One Hundred

Here's the very first Drawtober story I wrote, along with the picture that inspired it. The prompt for the drawing, "A Medieval robot, along with its operator," helped set the tone.

One hundred turns of the handle. By the time he was finished, his legs trembled beneath him and his breath came in short, wheezing gasps. Merek lowered himself from the platform and gazed up at what he had created:  a man. A sort of man, hewn of wood, bolted and wired together, carved by his own hand. Crude, but magnificent.

Merek nodded, satisfied.

“Come,” he said to the wooden man.

The wooden man wore the pack Merek had prepared, while Merek carried a rucksack and leaned on his walking stick. At the edge of his modest property, which was marked by a small stone upon a larger stone, Merek looked back, once.

One hundred turns of the handle would power the wooden man through one entire day. The wooden man easily kept pace with Merek as they moved across the fallow field, toward the village.

At the end of the first day, they camped. In the morning, Merek hoisted himself into the low branches of a small tree and cranked:  one hundred times.

They detoured around the village, a longer route but necessary. Merek did not want to be stopped or questioned about his companion.

On the third day, he looked back. He could no longer see his home and wondered if he was making a mistake. In sixty-three years, he had never left. He’d been born there, grew up there, learned his trade. Took care of his father and buried him under the willow tree when old age took him. Merek had married his love young, and they had shared his home. She was gone now, too. Had taken with her the children they never had, ghosts of their own hopes. Still, it had been a happy place. At night, after the sheep were in their pen and the work of the day was done, he would take out his knife and carve by the fire, while his wife knitted and sang. Curls of wood fell onto the floor. He held up the object he had made.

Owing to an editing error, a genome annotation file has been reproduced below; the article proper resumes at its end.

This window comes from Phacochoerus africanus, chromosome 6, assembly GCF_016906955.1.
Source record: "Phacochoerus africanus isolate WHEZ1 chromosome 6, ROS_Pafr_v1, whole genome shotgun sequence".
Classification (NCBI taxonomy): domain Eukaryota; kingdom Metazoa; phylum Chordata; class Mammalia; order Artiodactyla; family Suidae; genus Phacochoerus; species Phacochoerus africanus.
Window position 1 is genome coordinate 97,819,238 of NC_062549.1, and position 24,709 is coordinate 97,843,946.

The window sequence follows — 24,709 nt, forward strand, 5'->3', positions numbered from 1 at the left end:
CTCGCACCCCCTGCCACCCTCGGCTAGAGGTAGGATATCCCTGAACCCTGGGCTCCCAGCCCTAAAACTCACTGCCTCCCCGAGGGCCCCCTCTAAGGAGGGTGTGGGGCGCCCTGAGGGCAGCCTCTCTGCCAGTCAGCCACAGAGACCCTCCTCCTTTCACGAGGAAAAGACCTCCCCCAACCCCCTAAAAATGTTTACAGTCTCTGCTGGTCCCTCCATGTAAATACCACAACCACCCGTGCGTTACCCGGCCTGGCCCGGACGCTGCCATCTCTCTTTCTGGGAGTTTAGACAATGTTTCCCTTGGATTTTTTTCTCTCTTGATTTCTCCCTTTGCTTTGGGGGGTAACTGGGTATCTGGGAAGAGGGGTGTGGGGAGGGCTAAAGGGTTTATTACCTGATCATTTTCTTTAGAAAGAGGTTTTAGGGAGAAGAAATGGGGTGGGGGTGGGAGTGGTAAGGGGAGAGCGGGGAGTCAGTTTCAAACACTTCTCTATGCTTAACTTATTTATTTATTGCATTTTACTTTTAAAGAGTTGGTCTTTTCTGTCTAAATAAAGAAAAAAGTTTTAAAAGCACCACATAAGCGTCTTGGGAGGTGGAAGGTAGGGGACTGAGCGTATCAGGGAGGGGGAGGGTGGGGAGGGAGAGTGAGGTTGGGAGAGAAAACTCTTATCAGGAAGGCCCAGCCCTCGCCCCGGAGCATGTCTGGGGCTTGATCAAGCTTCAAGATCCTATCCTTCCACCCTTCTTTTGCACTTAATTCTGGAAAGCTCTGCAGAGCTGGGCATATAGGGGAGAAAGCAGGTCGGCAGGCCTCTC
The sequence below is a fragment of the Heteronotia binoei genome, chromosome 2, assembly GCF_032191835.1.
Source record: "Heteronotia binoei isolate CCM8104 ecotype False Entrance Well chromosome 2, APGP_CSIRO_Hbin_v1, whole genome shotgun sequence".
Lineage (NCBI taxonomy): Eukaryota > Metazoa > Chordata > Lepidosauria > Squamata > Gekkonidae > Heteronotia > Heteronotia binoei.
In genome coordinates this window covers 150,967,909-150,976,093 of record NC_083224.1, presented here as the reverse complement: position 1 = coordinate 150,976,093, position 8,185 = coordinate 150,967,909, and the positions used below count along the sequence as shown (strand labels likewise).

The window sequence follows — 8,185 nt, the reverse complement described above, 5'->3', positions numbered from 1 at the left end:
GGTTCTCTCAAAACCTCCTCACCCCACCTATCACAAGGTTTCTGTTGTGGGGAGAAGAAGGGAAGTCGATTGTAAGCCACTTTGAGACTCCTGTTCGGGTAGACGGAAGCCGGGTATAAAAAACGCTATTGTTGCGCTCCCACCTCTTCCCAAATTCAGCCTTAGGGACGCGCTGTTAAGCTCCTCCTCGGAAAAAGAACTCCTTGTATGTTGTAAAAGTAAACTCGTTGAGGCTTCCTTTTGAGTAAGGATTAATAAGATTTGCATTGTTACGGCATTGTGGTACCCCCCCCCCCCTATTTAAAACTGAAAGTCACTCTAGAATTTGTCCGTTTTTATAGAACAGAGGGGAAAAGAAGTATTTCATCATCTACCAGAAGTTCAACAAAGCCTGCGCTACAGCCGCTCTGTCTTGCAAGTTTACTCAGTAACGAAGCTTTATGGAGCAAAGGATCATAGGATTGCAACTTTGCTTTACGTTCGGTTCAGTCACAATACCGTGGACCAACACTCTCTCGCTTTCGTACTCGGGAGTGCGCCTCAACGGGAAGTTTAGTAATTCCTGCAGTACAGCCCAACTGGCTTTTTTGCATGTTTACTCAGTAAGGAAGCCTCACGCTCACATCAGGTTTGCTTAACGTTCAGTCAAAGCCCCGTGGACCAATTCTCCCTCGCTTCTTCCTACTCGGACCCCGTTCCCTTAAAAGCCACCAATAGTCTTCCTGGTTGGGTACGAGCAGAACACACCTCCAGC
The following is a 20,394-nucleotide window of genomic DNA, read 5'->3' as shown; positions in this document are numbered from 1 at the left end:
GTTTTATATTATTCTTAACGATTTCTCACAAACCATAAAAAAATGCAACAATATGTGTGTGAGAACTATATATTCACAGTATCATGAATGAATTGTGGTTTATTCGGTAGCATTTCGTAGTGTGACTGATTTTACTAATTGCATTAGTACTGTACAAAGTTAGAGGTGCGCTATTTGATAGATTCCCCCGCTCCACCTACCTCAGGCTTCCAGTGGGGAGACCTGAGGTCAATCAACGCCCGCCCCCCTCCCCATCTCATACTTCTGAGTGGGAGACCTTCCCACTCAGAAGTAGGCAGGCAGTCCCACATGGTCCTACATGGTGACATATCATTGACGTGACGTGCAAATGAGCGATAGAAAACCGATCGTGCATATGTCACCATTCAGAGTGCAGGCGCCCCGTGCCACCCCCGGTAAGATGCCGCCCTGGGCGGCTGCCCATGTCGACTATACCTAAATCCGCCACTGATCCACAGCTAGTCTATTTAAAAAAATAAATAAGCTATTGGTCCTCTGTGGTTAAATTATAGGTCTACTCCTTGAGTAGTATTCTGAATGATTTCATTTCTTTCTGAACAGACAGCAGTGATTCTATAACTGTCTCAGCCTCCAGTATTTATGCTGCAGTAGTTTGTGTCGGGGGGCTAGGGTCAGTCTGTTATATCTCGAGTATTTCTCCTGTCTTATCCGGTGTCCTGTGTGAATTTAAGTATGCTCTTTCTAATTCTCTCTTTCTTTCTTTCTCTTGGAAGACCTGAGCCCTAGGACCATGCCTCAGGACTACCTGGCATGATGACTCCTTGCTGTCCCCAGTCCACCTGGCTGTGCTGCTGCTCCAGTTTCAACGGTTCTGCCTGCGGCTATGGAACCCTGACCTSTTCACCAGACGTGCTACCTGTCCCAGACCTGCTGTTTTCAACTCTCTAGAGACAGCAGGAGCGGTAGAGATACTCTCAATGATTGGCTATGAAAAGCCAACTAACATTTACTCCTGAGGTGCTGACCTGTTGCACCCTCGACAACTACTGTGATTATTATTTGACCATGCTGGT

“A bird!” his wife said, delighted.

He placed it in her hand and she fingered the handle.

“Turn it,” he said.

She did so, counting under her breath. “…ninety-nine, one hundred.”

The bird flapped its wings, turned its head to and fro. Its tiny beak opened and closed.

“It’s brilliant!” she exclaimed. “Will it sing?”

Merek shook his head. “It has no tongue,” he explained.

“Then I shall sing for it.”

And she did, her lovely voice warmer than the flames that blazed in the fireplace.

He made other birds. He made a furless dog, able to wag its tail but unable to bark. He carved creatures no one had ever seen, and they roamed the yard until they wound down, and then Merek turned their handles again — one hundred turns for each.

He never showed her the child he made. Instead, unable to bring himself to disassemble it, he left in the night and buried it in the center of the fairy ring that sprouted each spring, out by the willow tree where his father rested.

Now, Merek pulled himself onto the top of a fence. Balanced as he turned the wooden man’s handle.

They walked side by side. They crossed the river, Merek riding the wooden man’s shoulders. At night, under the stars, when Merek grew cold, he drew the arms of the wooden man around him.

He crawled onto a boulder and turned the handle. Once finished, he sat at the base of the rock, breathing heavily. Regaining his strength.

He dreamed of his wife. Of her laughter, often heard, as sweet as her singing voice. Of her body, warm against his in the bed they’d shared for more than forty-five years.